According to another aspect of the present invention, there is provided an RFID reader reading data from an RFID tag using a wireless connection over a specified frequency bandwidth, including a receiving unit detecting a level of a signal received from the RFID tag, converting the level of the signal into a digital signal, and as a result extracting data.

According to another aspect of the present invention, there is provided an RFID reader reading data from an RFID tag using a wireless connection over a specified frequency bandwidth, including, a transmitting unit pulse-shaping a frequency control signal generated every clock, mixing a pulse-shaped specific frequency signal and a changed frequency, and as a result outputting an RFID signal, and a receiving unit detecting a level of a signal received from the RFID tag, converting the level of the signal into a digital signal, and as a result extracting data.

The foregoing and other objects, features, aspects and advantages of the present invention will become more apparent from the following detailed description of the present invention when taken in conjunction with the accompanying drawings.

BRIEF DESCRIPTION OF THE DRAWINGS

The accompanying drawings, which are included to provide a further understanding of the invention and are incorporated in and constitute a part of this specification, illustrate embodiments of the invention and together with the description serve to explain the principles of the invention.

In the drawings:

FIG. 1 is a block diagram showing a configuration of a conventional RFID reader;

FIG. 2 is a block diagram showing a configuration of the RFID reader according to an embodiment of the present invention;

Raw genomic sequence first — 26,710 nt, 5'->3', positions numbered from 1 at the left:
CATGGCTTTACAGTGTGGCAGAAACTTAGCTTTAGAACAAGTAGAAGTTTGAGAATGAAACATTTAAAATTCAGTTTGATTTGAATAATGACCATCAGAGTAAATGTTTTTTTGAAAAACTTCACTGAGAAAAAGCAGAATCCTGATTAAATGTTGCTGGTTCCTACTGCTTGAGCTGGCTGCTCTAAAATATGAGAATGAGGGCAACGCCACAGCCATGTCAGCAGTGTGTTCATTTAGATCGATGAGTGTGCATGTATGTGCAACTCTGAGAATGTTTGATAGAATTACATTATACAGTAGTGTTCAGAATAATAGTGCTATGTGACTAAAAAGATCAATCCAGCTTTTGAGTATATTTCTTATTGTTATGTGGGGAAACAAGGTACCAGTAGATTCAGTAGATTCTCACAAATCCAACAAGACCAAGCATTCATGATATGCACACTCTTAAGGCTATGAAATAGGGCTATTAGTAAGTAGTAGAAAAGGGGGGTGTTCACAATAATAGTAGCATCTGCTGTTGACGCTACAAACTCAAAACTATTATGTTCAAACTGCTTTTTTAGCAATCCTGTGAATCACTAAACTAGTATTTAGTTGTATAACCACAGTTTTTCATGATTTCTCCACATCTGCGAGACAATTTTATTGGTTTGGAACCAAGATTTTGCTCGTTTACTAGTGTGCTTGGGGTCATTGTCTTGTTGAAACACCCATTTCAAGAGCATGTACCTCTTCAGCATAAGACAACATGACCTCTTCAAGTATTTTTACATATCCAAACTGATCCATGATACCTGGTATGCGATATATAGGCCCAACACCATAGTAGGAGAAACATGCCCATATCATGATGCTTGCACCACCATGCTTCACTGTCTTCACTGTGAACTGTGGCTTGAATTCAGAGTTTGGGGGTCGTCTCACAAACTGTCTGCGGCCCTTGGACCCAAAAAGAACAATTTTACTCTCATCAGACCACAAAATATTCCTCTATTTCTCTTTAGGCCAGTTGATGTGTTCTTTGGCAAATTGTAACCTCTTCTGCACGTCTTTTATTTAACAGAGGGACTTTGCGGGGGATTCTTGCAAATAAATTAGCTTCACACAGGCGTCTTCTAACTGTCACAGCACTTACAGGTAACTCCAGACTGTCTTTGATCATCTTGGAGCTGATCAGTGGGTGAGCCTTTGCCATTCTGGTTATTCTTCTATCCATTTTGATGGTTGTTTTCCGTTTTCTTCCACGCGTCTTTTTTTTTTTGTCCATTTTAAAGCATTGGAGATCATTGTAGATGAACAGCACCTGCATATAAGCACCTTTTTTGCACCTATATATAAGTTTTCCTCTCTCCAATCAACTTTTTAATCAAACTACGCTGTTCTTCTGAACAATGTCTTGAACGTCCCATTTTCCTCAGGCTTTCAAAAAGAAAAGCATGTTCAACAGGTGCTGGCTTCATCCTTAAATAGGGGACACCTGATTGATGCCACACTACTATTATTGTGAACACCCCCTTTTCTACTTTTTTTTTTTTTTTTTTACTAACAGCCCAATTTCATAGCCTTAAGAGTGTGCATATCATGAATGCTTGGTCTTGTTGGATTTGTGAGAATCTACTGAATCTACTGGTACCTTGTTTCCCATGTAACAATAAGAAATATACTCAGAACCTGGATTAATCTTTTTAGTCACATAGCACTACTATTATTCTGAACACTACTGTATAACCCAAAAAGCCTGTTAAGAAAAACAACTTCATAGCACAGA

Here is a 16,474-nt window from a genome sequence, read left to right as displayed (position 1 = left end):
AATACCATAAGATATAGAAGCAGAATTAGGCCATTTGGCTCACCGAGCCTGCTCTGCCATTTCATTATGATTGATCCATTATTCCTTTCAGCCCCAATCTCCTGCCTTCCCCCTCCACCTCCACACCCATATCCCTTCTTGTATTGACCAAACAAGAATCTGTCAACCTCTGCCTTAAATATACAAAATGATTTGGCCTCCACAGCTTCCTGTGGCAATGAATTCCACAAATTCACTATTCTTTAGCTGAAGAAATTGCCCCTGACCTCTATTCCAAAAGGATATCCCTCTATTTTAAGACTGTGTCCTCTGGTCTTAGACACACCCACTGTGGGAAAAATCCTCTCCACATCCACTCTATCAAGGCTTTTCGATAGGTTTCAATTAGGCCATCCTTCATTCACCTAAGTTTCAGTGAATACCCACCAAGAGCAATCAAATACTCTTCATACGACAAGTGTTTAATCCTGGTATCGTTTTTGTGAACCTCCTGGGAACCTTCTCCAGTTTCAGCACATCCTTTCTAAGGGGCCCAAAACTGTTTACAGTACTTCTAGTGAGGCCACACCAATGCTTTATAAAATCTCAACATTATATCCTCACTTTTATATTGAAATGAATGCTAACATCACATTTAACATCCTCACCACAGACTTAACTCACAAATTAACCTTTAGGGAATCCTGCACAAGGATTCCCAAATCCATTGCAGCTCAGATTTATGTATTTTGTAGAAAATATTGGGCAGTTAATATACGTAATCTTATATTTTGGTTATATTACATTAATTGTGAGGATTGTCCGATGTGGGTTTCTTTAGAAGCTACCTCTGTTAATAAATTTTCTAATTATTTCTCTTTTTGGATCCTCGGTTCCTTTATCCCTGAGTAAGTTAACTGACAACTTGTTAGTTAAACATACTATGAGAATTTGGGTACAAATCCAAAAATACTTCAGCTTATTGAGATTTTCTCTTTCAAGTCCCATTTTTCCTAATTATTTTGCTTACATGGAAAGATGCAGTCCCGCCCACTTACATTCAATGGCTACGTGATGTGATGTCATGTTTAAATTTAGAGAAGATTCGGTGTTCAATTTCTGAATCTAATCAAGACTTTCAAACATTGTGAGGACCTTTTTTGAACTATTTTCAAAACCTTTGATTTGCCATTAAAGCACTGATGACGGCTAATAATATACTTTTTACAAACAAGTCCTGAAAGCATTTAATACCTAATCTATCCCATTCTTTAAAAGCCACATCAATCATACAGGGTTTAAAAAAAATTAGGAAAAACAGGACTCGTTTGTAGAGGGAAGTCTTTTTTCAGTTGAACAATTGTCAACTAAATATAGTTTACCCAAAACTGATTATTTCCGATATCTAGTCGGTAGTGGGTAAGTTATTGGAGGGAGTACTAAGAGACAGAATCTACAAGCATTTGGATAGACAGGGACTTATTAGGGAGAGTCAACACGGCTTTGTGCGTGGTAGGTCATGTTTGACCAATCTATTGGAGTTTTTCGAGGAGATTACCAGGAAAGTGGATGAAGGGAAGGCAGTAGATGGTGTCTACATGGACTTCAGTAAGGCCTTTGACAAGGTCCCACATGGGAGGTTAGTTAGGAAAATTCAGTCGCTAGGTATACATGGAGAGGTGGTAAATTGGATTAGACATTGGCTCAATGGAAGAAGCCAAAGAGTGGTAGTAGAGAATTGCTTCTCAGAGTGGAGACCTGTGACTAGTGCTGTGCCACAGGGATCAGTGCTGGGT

FIG. 3 is a block diagram showing a configuration of the RFID reader according to another embodiment of the present invention;

FIG. 4 is a block diagram showing a configuration of the RFID reader according to another embodiment of the RFID reader according to the present invention;

FIG. 5 is a block diagram showing a configuration of the RFID reader according to another embodiment of the RFID reader according to the present invention;

FIG. 6 is a block diagram showing a configuration of the RFID reader according to another embodiment of the RFID reader according to the present invention; and

FIG. 7 is a block diagram showing a configuration of the RFID reader according to another embodiment of the RFID reader according to the present invention

DETAILED DESCRIPTION OF THE INVENTION

Reference will now be made in detail to the preferred embodiments of the present invention, examples of which are illustrated in the accompanying drawings.

A receiving unit of an RFID reader according to embodiments of the present invention is now described which improves data reception in the RFID reader by detecting a level of the transmission signal using a root-mean square (RMS) method and demodulating the level of the transmission signal when demodulating a transmission signal transmitted from an RFID tag.